Imagine the worst thing that could happen to us and Earth. Perhaps you think of a global catastrophe, or pandemic diseases? Maybe it's nuclear destruction, global wars or global warming? As an astronomer I have my own favourite hypothetical scenarios, with Earth facing a cosmic dangers from the depth of space. Even though they might not all wipe us out, they for definitely cause us a great deal of harm and trouble.

Without Insects We Are Absolutely Helpless

John Everitt, The National Forest Company Chief Executive

Without Insects We Are Absolutely Helpless
At any time it is estimated that there are some 10 quintillion individual insects alive. If you want to picture what this looks like, it's a lot of zeros 10,000,000,000,000,000,000. And all the while that vast number is pollinating our crops, enriching and aerating our soils, and decomposing our waste. So what would happen if all of this actually stopped tomorrow – would we be celebrating the end to all insect-borne diseases, or rushing headlong into ecological Armageddon?

The Burger Apocalypse Is Coming

Dr Tony Curran, Member of the University of Southampton’s Public Engagement with Research unit

The Burger Apocalypse Is Coming
The Burger Apocalypse may sound like a joke but it's actually a very real threat. Did you know that cows are the leading cause of deforestation? Or that they are driving other species towards extinction? In this vlog for HuffPost-Apocalypse, Dr Tony Curran discusses the impact that our meat consumption is having on our environment and how it may lead to our demise.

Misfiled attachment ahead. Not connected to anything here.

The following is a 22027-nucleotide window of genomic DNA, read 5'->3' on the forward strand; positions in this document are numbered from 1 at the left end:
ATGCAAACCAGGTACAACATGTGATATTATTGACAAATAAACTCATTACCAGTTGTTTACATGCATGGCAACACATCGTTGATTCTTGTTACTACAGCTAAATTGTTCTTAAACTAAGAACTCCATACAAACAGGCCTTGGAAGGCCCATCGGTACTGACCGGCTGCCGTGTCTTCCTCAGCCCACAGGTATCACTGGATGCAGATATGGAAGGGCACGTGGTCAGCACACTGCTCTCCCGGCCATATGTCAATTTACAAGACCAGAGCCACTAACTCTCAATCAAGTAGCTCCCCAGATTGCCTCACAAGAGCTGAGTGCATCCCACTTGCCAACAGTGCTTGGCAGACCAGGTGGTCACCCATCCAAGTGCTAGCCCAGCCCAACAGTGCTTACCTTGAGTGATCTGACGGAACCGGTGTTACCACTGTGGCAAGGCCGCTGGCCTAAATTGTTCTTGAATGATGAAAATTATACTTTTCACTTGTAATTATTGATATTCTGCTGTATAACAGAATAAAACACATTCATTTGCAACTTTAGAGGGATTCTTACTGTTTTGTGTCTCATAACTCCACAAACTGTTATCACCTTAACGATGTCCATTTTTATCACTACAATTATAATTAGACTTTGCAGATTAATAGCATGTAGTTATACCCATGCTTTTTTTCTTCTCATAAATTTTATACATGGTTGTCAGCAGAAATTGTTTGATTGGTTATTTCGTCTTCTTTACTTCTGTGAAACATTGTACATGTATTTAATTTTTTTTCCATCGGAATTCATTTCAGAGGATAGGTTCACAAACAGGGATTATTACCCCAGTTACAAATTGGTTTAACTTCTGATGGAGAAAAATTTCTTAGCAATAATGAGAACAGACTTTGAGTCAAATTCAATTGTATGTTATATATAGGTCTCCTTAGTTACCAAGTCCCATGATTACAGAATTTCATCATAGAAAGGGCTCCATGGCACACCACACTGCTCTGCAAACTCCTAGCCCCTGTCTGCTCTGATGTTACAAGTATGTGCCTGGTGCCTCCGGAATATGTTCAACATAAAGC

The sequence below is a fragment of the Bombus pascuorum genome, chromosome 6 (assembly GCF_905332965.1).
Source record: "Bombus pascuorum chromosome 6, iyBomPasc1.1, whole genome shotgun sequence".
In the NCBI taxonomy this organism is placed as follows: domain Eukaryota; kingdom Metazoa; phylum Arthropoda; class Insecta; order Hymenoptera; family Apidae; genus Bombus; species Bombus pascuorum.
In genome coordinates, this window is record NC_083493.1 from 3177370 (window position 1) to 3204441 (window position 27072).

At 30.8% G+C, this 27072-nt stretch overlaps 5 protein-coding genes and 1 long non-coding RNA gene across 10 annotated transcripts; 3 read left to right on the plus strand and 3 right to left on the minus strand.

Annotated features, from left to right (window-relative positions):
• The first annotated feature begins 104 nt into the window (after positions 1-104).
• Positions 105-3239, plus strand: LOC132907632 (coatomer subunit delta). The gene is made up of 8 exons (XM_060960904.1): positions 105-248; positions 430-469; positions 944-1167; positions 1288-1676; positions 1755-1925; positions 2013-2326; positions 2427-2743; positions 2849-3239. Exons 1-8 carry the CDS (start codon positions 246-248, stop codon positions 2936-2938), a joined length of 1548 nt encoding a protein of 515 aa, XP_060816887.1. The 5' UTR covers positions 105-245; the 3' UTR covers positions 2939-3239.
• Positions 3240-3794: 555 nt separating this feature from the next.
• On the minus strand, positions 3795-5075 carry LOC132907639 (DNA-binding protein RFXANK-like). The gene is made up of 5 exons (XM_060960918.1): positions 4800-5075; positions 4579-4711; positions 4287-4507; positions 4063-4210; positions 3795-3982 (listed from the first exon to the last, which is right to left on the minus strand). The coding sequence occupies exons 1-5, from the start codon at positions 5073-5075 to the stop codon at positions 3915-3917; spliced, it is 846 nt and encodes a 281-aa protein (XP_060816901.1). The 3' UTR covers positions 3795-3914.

Geoengineering Is A Very, Very Bad Idea – But Here’s Why We May Have To Do It Anyway

Simon Beard, Research Associate at the Centre for the Study of Existential Risk, University of Cambridge

Geoengineering Is A Very, Very Bad Idea – But Here’s Why We May Have To Do It Anyway
Human beings are responsible changing Earth's climate – and that is a bad thing – both for us and the planet. However, in a curious sense, it's also good. Many species have faced extinction in the past from naturally occurring climate changes that they were powerless to avoid. However, as the first species in Earth's history to be intentionally bringing about its own destruction, homo sapiens are also the first species that could save itself.

To put it another way, anyone who insists that our changing climate is the result of natural processes is not only factually mistaken, they are underestimating just how powerful humanity has become, and in doing so are throwing away our best chance of getting out of this mess.

Clearly, one way to do this is drastically cutting our greenhouse gas emissions to allow the Earth's climate systems to return to a sustainable equilibrium. While some greenhouse gasses remain in the atmosphere for millennia, others (including methane and hydrochlorofluorocarbons) are more quickly reabsorbed.